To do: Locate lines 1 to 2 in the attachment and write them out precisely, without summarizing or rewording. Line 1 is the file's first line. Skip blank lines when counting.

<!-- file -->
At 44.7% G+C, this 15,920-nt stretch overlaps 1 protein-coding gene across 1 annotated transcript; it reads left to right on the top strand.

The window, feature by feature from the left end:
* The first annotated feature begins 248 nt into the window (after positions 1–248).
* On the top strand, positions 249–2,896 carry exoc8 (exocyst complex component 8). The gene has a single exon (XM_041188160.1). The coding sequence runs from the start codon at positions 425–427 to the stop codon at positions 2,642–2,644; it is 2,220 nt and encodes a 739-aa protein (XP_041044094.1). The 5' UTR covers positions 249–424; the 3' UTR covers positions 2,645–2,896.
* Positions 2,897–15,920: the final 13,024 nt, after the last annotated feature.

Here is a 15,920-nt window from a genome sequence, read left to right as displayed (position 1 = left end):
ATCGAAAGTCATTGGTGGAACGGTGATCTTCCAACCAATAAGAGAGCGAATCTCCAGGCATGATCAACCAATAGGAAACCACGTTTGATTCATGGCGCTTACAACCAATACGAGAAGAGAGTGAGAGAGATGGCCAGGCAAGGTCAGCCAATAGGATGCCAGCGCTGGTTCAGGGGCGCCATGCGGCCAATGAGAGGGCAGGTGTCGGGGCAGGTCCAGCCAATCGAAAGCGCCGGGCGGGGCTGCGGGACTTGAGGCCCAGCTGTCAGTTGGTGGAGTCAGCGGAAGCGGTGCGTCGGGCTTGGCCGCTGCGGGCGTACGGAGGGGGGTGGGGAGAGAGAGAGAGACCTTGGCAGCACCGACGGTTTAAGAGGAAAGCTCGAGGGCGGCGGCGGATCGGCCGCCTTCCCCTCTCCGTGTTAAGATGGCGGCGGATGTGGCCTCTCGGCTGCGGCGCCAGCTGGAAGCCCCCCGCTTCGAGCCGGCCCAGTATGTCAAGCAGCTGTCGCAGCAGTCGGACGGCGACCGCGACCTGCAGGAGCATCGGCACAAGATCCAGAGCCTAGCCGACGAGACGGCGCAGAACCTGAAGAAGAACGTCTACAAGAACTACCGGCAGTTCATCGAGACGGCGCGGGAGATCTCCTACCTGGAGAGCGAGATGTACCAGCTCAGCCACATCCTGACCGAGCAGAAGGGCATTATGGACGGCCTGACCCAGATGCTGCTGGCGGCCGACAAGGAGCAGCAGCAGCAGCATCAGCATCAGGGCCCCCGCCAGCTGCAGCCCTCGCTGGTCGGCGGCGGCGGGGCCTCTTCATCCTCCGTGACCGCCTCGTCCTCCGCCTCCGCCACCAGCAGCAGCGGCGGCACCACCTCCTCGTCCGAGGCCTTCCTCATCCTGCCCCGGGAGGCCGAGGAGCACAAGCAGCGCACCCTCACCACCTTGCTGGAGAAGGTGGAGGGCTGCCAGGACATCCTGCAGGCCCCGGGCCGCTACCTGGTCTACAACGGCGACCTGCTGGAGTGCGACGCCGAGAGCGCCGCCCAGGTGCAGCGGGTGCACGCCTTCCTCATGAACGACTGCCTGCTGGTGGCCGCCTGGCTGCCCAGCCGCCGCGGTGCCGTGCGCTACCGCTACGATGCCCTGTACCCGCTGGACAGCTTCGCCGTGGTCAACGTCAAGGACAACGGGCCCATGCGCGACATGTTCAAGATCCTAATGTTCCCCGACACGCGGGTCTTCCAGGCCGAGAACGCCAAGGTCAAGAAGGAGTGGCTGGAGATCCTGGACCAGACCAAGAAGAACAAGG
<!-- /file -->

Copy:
At 44.7% G+C, this 15,920-nt stretch overlaps 1 protein-coding gene across 1 annotated transcript; it reads left to right on the top strand.

The window, feature by feature from the left end: